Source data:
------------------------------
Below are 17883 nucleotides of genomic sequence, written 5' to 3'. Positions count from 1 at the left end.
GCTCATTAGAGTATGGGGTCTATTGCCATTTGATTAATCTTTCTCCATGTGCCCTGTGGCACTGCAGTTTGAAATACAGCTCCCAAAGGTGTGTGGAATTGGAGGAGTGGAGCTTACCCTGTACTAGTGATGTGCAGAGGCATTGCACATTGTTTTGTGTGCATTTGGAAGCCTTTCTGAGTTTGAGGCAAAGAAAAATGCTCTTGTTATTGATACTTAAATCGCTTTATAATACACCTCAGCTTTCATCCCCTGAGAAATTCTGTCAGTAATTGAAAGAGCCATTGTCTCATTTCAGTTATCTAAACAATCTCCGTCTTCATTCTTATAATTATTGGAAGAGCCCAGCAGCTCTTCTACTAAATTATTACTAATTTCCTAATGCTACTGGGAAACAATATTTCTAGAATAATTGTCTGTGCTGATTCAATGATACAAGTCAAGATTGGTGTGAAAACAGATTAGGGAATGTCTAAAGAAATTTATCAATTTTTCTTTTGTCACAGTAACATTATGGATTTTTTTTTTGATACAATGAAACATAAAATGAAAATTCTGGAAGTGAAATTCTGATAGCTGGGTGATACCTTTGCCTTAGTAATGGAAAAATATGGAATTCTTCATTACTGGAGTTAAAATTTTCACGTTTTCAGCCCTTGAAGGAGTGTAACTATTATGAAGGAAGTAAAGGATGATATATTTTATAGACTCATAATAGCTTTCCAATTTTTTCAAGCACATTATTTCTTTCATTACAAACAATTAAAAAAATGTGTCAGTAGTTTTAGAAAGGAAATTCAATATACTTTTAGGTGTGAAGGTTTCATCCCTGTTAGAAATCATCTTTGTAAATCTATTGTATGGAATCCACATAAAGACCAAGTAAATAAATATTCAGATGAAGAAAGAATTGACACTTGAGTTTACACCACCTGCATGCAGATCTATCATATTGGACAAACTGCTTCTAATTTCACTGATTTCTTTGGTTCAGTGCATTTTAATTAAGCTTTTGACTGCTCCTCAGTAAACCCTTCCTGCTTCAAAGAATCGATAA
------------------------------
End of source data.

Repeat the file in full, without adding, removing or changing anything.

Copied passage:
Below are 17883 nucleotides of genomic sequence, written 5' to 3'. Positions count from 1 at the left end.
GCTCATTAGAGTATGGGGTCTATTGCCATTTGATTAATCTTTCTCCATGTGCCCTGTGGCACTGCAGTTTGAAATACAGCTCCCAAAGGTGTGTGGAATTGGAGGAGTGGAGCTTACCCTGTACTAGTGATGTGCAGAGGCATTGCACATTGTTTTGTGTGCATTTGGAAGCCTTTCTGAGTTTGAGGCAAAGAAAAATGCTCTTGTTATTGATACTTAAATCGCTTTATAATACACCTCAGCTTTCATCCCCTGAGAAATTCTGTCAGTAATTGAAAGAGCCATTGTCTCATTTCAGTTATCTAAACAATCTCCGTCTTCATTCTTATAATTATTGGAAGAGCCCAGCAGCTCTTCTACTAAATTATTACTAATTTCCTAATGCTACTGGGAAACAATATTTCTAGAATAATTGTCTGTGCTGATTCAATGATACAAGTCAAGATTGGTGTGAAAACAGATTAGGGAATGTCTAAAGAAATTTATCAATTTTTCTTTTGTCACAGTAACATTATGGATTTTTTTTTTGATACAATGAAACATAAAATGAAAATTCTGGAAGTGAAATTCTGATAGCTGGGTGATACCTTTGCCTTAGTAATGGAAAAATATGGAATTCTTCATTACTGGAGTTAAAATTTTCACGTTTTCAGCCCTTGAAGGAGTGTAACTATTATGAAGGAAGTAAAGGATGATATATTTTATAGACTCATAATAGCTTTCCAATTTTTTCAAGCACATTATTTCTTTCATTACAAACAATTAAAAAAATGTGTCAGTAGTTTTAGAAAGGAAATTCAATATACTTTTAGGTGTGAAGGTTTCATCCCTGTTAGAAATCATCTTTGTAAATCTATTGTATGGAATCCACATAAAGACCAAGTAAATAAATATTCAGATGAAGAAAGAATTGACACTTGAGTTTACACCACCTGCATGCAGATCTATCATATTGGACAAACTGCTTCTAATTTCACTGATTTCTTTGGTTCAGTGCATTTTAATTAAGCTTTTGACTGCTCCTCAGTAAACCCTTCCTGCTTCAAAGAATCGATAA